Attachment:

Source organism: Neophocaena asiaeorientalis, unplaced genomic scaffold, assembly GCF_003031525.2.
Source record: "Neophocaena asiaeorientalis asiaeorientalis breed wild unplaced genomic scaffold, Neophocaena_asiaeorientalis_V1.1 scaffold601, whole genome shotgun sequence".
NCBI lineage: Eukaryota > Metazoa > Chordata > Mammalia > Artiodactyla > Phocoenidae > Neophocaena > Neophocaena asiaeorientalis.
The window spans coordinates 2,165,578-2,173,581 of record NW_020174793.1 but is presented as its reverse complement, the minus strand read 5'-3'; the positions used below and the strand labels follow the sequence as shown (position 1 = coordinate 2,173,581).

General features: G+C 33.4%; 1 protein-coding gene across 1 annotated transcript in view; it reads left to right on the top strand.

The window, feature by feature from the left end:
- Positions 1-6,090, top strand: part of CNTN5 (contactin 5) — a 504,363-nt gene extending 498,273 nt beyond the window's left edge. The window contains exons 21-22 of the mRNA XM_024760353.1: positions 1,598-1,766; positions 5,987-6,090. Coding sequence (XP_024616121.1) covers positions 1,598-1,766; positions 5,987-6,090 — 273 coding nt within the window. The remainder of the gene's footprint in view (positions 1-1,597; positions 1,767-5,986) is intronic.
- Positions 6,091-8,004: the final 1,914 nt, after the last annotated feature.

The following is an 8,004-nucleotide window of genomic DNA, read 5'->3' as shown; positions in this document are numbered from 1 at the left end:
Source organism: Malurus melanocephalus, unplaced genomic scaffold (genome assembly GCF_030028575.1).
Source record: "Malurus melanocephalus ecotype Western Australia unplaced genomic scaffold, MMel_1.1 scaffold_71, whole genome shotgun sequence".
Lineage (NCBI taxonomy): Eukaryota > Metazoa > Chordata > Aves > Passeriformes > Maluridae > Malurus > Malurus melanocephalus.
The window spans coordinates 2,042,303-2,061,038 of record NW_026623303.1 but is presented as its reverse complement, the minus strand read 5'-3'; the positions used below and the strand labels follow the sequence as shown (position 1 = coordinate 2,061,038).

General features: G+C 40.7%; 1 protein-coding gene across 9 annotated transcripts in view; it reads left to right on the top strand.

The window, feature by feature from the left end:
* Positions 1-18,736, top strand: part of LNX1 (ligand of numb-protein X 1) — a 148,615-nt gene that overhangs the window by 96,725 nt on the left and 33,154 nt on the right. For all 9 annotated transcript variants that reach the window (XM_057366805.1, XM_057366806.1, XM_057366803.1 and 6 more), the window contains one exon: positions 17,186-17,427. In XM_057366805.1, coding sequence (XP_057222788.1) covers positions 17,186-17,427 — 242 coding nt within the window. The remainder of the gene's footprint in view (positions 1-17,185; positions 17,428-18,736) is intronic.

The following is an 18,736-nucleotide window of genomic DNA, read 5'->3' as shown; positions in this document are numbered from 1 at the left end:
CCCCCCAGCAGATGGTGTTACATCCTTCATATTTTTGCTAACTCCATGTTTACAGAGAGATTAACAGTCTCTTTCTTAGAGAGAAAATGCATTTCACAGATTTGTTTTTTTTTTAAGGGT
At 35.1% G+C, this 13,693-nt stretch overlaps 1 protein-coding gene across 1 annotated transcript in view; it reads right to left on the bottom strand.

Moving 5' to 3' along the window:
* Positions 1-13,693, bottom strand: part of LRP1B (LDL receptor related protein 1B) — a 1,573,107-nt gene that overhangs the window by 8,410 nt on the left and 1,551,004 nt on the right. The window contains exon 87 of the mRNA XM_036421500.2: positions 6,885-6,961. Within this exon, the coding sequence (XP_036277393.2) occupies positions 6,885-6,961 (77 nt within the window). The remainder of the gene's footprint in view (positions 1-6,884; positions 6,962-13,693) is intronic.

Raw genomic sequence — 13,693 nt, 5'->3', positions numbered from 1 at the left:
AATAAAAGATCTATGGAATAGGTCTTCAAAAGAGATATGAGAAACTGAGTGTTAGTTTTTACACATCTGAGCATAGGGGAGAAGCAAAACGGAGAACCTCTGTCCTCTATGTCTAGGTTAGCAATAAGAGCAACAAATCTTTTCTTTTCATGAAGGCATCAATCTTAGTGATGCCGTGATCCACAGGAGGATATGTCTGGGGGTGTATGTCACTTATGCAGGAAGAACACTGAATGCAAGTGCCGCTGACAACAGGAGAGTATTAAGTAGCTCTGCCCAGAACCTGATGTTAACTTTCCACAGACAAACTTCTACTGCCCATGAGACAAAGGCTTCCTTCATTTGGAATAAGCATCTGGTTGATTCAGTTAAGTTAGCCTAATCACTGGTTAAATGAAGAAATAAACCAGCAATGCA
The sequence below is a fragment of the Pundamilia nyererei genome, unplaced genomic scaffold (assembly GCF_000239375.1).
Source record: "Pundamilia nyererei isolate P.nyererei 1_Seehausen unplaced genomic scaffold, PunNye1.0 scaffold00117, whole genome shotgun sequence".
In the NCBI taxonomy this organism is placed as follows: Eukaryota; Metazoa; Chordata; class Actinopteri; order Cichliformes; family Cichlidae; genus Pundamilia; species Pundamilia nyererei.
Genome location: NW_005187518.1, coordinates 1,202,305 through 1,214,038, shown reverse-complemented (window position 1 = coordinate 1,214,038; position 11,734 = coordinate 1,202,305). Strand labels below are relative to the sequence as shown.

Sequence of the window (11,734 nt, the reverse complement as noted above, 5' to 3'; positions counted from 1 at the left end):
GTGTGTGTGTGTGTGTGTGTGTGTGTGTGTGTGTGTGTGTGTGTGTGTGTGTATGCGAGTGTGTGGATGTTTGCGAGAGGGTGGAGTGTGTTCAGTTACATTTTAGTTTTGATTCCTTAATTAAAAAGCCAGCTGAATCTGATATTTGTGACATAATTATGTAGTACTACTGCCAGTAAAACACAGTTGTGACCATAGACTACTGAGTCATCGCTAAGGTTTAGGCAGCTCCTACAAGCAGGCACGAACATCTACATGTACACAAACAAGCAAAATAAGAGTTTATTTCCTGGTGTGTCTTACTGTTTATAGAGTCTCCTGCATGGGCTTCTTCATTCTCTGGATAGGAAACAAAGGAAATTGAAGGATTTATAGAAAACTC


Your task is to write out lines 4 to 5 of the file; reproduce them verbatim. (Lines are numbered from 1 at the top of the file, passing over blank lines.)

The window spans coordinates 2,165,578-2,173,581 of record NW_020174793.1 but is presented as its reverse complement, the minus strand read 5'-3'; the positions used below and the strand labels follow the sequence as shown (position 1 = coordinate 2,173,581).

General features: G+C 33.4%; 1 protein-coding gene across 1 annotated transcript in view; it reads left to right on the top strand.